Army Specialist Kendell K. Frederick was born on August 17, 1984 on the island of Trinidad. There he lived with his grandfather and great grandparents, while his mother Michelle Frederick Murphy migrated to the United States to make a better life for her and her son.

In January 1999, at the age of fifteen, Kendell immigrated to the U.S. to join his mother and family in Randallstown, Maryland. There he was welcomed by his mother, his stepfather Kenmore Murphy, and his two sisters, Kennisha and Kendra. The entire family had looked forward to that day for a very long time.

Kendell attended Old Court Middle School, and upon graduating, attended Randallstown senior High School. There he was introduced to the R.O.T.C. program and decided to give it a try. He loved being in a leadership role, and stayed committed to the R.O.T.C. program for the entire four years.

In 2001, while in his last year of high school, Kendell decided to enlist in the army reserve, and that summer entered basic training at Fort Sill Oklahoma, where he graduated on July 17, 2002.

Upon returning home, Kendell entered Aberdeen and obtained his degree in generator engineering. In February of 2004, he was assigned to the Army reserve's 983rd Engineer Battalion, based in Monclova, Ohio. From there he was deployed to Iraq in December 2004 to work on power generators. His unit, which specializes in construction of roads and infrastructure, depended on him to operate and maintain the portable electrical sources needed to perform their work.Read more...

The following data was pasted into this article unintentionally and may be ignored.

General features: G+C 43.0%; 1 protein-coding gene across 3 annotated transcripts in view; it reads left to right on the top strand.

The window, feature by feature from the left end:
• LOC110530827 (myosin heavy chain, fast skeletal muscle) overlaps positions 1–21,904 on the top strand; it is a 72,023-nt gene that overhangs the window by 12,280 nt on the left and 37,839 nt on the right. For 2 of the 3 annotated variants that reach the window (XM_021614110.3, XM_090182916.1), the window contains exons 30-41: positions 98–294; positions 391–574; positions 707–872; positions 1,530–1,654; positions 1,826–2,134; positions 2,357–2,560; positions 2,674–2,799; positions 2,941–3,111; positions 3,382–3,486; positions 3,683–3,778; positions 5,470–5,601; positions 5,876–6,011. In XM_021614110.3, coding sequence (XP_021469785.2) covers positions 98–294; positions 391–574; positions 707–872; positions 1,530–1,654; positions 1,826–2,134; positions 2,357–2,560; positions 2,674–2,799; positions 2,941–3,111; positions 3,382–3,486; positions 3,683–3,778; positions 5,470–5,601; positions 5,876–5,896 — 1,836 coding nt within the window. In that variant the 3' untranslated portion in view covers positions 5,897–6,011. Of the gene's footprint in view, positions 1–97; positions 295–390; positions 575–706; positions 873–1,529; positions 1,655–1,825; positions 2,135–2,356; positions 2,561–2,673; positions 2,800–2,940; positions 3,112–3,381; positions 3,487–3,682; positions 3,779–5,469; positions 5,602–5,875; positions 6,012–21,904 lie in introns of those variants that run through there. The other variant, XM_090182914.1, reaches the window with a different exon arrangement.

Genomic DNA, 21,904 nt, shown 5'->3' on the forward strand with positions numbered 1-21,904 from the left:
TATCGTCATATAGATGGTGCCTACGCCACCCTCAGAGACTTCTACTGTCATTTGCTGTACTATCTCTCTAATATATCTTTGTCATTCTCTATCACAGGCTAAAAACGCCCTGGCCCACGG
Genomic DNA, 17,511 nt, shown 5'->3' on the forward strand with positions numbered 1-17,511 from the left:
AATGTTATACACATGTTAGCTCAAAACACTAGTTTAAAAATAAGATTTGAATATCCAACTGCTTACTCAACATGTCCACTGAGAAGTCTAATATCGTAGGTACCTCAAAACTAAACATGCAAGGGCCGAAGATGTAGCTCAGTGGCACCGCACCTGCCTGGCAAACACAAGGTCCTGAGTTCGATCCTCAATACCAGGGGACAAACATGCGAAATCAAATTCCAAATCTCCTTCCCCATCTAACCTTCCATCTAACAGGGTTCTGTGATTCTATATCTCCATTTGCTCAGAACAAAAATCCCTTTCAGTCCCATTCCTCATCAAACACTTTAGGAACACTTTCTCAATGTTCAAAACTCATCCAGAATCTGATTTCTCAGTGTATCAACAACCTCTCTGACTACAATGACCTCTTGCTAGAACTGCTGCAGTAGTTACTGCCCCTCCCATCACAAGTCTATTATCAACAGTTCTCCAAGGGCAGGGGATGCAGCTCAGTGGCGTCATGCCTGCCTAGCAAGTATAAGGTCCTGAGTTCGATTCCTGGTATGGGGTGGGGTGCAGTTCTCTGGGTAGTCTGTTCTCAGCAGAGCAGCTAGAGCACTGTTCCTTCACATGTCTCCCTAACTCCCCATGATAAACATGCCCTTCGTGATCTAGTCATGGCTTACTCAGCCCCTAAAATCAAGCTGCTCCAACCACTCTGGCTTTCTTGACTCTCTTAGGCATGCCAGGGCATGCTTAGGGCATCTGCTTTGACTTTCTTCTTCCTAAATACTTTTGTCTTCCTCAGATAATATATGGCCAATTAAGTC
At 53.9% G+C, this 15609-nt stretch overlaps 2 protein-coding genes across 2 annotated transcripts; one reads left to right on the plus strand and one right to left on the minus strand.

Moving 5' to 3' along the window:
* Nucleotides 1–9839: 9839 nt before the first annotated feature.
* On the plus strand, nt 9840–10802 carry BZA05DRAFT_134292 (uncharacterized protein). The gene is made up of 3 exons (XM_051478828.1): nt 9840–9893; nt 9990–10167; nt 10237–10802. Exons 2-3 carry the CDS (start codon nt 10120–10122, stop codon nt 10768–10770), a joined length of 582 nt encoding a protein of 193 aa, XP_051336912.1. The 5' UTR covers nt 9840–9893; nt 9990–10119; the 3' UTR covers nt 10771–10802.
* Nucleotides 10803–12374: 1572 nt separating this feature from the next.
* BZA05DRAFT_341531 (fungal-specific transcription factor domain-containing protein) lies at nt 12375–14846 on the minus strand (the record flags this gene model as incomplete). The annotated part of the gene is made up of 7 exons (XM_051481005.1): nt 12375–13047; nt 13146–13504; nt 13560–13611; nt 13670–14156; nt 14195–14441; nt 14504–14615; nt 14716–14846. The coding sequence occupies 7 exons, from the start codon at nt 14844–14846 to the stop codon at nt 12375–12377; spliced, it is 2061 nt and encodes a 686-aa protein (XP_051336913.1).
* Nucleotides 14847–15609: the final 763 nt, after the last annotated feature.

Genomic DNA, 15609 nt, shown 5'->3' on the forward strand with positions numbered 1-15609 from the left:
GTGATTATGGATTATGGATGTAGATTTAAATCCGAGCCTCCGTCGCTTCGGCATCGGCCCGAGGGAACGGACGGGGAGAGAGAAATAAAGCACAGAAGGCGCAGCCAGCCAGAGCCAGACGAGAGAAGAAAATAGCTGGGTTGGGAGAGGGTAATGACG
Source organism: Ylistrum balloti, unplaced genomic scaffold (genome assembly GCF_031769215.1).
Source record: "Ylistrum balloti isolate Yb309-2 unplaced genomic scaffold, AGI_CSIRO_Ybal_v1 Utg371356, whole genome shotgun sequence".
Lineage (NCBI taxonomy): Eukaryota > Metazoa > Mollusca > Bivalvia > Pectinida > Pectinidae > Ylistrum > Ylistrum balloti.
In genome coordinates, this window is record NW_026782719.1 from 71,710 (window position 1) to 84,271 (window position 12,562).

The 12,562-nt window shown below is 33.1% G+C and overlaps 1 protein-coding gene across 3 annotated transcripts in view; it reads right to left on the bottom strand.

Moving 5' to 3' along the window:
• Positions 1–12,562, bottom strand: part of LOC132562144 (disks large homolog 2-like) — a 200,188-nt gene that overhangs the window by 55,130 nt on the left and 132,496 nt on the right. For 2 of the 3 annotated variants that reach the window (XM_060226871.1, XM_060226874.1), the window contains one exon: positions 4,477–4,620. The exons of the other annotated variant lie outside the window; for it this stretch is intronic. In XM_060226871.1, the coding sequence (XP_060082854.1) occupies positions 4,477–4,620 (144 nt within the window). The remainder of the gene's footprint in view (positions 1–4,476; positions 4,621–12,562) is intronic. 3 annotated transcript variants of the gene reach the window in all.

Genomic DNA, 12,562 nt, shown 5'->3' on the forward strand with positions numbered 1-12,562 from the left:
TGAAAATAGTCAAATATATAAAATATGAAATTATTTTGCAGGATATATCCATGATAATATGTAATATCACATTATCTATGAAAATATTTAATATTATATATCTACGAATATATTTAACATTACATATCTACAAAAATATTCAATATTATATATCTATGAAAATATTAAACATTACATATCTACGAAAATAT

AIC Executive Director Ben Johnson in the New York Times

Published on Tue, May 21, 2013

The AIC's Executive Director, Ben Johnson, was quoted in an article in the New York Times.  The article, titled "Veteran Senator Emerges as Player on Immigration Overhaul," focuses on Senator Orrin Hatch's role in the Senate Judiciary Committee's mark-up of the immigration bill.

"Though he backed away from immigration reform when he faced a tough primary challenge in 2012, many immigration advocates believe he is now ready to come around to their side.

“I think there is the political space now for Senator Hatch to talk about these issues that he has a track record of being supportive of,” said Ben Johnson, the executive director of the American Immigration Council."

Published in the New York Times

Hannah Gill, Ph.D.

Hannah Gill, Ph.D. is Research Associate at the Center for Global Initiatives and Assistant Director at the Institute of Latin American Studies at the University of North Carolina at Chapel Hill. Hannah received her doctorate in Social Anthropology with a specialization in Latin American migration from the University of Oxford, England in 2004. She is a native of Alamance County, North Carolina and alumna of UNC Chapel Hill. She is co‐author of the publication, "Going to Carolina de Norte, narrating Mexican migrant experiences” and the author of The Latino Migration Experience in North Carolina, available at UNC Press.